Failover Cluster Design Guide

Applies To: Windows Server 2008

A failover cluster is a group of independent servers that are running Windows Server® 2008 and working together to increase the availability of services and applications. When a failure occurs on one computer in a cluster, resources are redirected and the workload is redistributed to another computer in the cluster. You can use failover clusters to ensure that users have nearly constant access to important server-based resources.

In Windows Server 2008, the changes to failover clusters (formerly known as server clusters) are aimed at simplifying cluster setup and management, making the clusters more secure and stable, improving networking in clusters, and improving how failover clusters communicate with storage. The interface for failover clustering, called the Failover Cluster Management snap-in, simplifies the process of validating failover cluster configurations, creating and managing failover clusters, and migrating some resource group settings from a cluster that is running Microsoft Windows Server® 2003 to a cluster that is running Windows Server 2008.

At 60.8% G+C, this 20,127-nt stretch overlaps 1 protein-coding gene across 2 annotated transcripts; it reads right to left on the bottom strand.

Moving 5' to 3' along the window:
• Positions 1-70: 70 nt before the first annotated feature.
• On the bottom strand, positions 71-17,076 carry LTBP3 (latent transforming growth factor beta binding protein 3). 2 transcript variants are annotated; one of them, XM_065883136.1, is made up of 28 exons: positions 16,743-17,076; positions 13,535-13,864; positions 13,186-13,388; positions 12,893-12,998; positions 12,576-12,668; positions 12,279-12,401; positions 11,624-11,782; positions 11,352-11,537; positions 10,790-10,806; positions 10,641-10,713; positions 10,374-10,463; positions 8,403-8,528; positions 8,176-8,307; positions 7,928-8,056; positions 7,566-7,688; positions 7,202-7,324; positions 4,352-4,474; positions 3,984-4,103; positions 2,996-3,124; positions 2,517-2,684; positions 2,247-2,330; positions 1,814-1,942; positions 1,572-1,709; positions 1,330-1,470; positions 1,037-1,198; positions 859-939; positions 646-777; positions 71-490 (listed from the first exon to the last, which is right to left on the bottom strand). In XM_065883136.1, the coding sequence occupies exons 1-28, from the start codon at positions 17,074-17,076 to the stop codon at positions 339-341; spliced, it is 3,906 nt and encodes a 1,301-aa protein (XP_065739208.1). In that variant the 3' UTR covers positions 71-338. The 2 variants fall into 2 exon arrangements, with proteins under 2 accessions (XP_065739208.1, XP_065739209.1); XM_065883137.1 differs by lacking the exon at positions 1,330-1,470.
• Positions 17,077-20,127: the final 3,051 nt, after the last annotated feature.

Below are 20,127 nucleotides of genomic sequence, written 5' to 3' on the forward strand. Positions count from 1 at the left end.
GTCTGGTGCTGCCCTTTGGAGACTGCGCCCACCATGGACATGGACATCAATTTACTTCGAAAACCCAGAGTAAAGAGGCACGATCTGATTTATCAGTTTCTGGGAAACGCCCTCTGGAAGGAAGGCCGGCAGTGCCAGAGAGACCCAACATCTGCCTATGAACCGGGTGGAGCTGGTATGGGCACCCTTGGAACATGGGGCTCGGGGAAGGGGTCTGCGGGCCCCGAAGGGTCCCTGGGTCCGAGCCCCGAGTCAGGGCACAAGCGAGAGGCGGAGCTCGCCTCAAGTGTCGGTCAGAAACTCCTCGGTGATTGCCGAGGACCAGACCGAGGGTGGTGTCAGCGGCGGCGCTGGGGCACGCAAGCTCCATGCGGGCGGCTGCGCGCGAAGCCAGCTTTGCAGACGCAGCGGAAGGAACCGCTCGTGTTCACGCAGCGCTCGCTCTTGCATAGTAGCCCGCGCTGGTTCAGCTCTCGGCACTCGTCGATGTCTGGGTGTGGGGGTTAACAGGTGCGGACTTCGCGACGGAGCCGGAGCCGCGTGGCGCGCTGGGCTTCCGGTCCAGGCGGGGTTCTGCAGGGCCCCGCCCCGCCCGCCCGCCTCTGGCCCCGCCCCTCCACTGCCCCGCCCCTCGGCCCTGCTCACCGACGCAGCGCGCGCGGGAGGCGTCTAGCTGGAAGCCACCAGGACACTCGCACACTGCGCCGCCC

For more information about how failover clusters work and how to set up a failover cluster in a test lab, see Failover Cluster Step-by-Step Guide: Configuring a Two-Node File Server Failover Cluster (

About this guide

The purpose of this guide is to help you, the IT professional, create a design for a failover cluster that meets the requirements of your organization. This guide highlights your main decision points as you plan your failover cluster deployment. Before you read this guide, you should have a good understanding of the priorities for availability in your organization and the hardware available for your failover cluster. For more information about defining priorities for availability, see Appendix B: Identifying Availability Requirements for a Failover Cluster and Identifying Your Failover Cluster Deployment Goals.

This guide describes a set of deployment goals that are based on which type of server roles (for example, a file server) or applications you want your cluster to support, and on whether the design of the cluster includes additional servers to allow for disaster recovery. You can focus on one or a combination of these deployment goals, which include:

  • High availability for a file or print server

  • High availability for a service (such as Dynamic Host Configuration Protocol (DHCP)) or application

  • High availability for a server running the Hyper-V virtualization feature

  • Increased availability for multiple existing servers in your organization, for example, several file servers and a print server, achieved with minimal cost for additional server hardware

  • High availability for multiple services and applications (that can all run on one failover cluster)

  • High availability and a disaster recovery option for file, print, or applications

After you gather your organization's requirements and create a design that maps to your requirements, you will have the information necessary to follow the corresponding procedures in the Failover Cluster Deployment Guide (

In this guide